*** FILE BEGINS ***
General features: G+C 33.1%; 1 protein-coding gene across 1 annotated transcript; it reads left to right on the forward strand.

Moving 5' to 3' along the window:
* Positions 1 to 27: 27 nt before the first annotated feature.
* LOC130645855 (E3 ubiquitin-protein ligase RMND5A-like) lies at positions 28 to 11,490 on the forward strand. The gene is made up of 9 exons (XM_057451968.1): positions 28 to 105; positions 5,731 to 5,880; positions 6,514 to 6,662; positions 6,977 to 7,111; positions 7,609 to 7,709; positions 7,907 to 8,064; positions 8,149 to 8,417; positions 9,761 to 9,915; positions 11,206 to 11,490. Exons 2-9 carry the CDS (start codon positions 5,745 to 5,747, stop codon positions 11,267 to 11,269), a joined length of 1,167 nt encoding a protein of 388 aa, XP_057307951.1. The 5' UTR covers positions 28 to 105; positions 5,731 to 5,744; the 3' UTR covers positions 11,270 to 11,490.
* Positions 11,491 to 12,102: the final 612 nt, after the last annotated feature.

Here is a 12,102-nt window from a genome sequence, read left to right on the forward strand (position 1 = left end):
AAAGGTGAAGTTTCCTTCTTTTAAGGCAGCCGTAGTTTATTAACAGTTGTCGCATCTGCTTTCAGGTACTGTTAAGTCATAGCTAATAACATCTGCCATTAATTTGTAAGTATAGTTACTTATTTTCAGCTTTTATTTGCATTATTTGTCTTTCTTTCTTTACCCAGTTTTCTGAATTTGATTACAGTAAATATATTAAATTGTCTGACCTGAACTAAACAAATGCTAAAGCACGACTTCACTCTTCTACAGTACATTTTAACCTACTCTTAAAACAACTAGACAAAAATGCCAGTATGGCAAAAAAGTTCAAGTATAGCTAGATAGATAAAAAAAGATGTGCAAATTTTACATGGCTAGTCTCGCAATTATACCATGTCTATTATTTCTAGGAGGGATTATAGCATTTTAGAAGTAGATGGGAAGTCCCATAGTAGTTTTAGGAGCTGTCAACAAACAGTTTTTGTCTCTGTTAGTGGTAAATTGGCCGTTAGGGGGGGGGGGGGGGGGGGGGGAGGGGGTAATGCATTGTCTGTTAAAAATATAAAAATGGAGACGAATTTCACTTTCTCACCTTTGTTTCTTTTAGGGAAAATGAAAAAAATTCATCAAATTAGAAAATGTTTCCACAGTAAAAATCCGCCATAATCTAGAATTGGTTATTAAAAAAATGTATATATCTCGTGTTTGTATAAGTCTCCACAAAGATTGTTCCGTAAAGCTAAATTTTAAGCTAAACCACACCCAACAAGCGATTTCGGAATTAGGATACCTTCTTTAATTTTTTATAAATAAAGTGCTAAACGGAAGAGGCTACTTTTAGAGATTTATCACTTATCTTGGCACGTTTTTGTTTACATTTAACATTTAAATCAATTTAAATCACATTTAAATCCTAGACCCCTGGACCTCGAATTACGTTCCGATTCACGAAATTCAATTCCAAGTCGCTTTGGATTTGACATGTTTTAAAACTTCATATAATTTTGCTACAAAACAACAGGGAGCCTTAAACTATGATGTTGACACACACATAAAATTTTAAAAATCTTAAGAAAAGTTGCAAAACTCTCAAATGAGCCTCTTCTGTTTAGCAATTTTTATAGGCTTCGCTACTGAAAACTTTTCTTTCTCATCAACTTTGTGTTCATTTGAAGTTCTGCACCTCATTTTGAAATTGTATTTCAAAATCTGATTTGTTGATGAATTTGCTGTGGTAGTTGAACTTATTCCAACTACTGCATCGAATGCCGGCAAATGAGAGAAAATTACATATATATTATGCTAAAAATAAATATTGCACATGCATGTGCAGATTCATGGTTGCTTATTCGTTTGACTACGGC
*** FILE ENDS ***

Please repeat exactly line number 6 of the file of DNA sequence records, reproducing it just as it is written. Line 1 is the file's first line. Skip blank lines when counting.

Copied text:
Here is a 12,102-nt window from a genome sequence, read left to right on the forward strand (position 1 = left end):